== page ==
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PRIDE SPECIAL:
LIL NAS X IN 3D

Columbia’s Lil Nas X had the biggest song in the world—“Old Town Road”—right out of the box. But he’s subsequently refused to be put in a box. Though he came out in a playfully understated way shortly after his single went supernova, the 22-year-old Georgia native born Montero Lamar Hill took his time in crafting a musical statement about his sexuality. When he did, with the blockbuster single “MONTERO (Call Me by Your Name)” and its saucy, provocative video, he once again dominated the cultural conversation. While an official drop date is TBA, Lil Nas’ debut full-length could be just weeks away. As pop songwriting luminary Justin Tranter remarks about him in our forthcoming Pride issue, “Lil Nas X is our first queer superstar that the world is allowing to be three-dimensional.” Though his increased confidence is obvious, Lil Nas remains as endearing as he was the day he ambled in with his irresistible amalgam of country and trap. It’s just that now he’s ready to tell his whole story.

You were already out, in a somewhat low-key way, before “MONTERO.” What made you decide to make this bold statement? It must’ve been scary to open yourself up; can you give us a sense of what that was like for you?
It was scary, but “MONTERO” was the most important song of my career so far, and I wanted to give a statement. I wanted to let everyone know where I was coming from, and that was part of my purpose behind releasing it. I want my fans who are struggling to one day be comfortable with who they are and know that they aren’t the only ones going through it. This song and video were just as much for them as for me.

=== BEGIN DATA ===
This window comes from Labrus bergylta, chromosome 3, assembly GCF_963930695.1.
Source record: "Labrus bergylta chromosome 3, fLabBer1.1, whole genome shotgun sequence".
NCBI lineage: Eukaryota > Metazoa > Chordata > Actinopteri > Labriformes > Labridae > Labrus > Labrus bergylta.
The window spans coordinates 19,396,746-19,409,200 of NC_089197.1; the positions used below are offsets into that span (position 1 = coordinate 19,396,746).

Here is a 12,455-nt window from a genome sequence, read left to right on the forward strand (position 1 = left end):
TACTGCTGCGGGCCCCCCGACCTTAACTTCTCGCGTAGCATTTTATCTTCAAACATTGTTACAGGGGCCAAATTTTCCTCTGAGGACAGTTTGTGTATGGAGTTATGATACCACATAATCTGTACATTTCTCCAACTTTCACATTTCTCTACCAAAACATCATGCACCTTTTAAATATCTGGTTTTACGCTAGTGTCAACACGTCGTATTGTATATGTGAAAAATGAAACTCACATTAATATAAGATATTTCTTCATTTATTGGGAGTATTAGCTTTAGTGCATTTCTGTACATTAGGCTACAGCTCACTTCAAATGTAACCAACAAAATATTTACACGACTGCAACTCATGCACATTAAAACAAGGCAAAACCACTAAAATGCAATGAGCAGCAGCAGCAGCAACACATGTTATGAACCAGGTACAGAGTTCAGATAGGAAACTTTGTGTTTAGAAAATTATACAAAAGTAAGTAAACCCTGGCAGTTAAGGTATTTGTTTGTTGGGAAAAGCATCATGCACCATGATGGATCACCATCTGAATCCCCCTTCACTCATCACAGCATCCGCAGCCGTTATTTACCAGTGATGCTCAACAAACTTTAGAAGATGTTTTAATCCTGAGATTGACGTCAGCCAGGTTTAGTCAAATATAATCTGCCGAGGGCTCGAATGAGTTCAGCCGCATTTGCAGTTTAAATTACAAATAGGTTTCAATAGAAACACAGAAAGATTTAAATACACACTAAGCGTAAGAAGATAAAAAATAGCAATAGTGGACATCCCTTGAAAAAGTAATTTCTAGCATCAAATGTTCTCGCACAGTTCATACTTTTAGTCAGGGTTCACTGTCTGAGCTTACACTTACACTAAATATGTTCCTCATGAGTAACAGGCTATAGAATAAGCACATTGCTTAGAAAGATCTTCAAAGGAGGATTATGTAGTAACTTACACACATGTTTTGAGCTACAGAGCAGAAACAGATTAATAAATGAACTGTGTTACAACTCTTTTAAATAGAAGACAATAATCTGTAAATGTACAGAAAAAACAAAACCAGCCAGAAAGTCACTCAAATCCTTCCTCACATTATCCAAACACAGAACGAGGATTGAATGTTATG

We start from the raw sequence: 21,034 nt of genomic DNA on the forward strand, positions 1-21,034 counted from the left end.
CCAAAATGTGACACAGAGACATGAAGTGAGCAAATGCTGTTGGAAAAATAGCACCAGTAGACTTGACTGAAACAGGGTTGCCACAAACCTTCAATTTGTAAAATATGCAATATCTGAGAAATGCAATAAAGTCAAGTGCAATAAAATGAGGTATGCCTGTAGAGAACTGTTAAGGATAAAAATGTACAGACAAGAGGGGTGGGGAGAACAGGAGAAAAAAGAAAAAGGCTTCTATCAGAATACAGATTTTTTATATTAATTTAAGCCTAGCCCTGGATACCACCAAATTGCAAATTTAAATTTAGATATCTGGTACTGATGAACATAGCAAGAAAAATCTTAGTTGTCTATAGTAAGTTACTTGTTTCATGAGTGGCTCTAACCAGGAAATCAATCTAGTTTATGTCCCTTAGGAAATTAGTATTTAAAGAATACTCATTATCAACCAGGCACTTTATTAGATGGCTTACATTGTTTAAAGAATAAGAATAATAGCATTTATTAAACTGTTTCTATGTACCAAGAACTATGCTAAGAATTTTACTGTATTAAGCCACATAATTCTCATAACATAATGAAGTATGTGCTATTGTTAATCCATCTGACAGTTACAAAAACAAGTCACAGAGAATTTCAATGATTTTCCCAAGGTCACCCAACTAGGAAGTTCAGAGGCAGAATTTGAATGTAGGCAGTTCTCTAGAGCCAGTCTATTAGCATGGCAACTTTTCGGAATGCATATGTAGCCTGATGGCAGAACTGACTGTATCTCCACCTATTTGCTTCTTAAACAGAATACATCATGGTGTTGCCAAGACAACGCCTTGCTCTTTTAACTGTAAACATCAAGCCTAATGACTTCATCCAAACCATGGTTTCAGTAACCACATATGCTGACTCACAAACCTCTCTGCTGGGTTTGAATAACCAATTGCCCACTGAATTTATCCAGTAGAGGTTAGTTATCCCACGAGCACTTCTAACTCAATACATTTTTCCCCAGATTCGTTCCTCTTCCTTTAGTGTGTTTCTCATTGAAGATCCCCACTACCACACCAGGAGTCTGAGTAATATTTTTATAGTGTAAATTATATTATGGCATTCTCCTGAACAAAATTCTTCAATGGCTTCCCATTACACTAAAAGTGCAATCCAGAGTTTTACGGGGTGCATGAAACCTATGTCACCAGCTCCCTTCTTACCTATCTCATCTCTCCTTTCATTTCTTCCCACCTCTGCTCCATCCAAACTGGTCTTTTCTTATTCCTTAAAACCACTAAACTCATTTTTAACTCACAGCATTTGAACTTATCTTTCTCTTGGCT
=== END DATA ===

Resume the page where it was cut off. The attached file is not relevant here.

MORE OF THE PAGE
We seem to be living in two competing versions of America right now, one that is inclusive and forward-thinking and one that fears change and wants to embrace the past. How much did that backdrop fuel your desire to release “MONTERO?”  
I guess you can say it fueled it a little bit. But I was mostly just doing what felt was right for where I was in my life and my career at that time. I’m really glad that I can be my most honest and confident self in this song and at the same time be a voice for the people who are inclusive and embracing change. Any part I can play in furthering that conversation I’m grateful for.

How has the decision to tell more of the truth about your life affected your creativity? Have you felt more inspired?
Definitely. I feel like my walls and my filters are all coming down now that I’ve really found the confidence in myself that I struggled to find for so long. This album is going to be 100% honest MONTERO, showing all angles and all sides of me. I just know the sky is the limit for me creatively.

Your artistry has blurred the lines between musical genres and obliterated some long-held perceptions about the sexual orientation of the artists in those genres. Do you feel that some of the different audiences you’ve appealed to have responded to this differently? What are you hearing from fans?
There are definitely polar-opposite opinions out there on my music from different audiences, and that’s fine. As long as people are listening, I’m winning. I’m thankful that the love outweighs the hate. I really appreciate all the love and support from the fans, and there’s a lot of it out there—I truly have the best fans in the world.

Photo credit: Charlotte Rutherford

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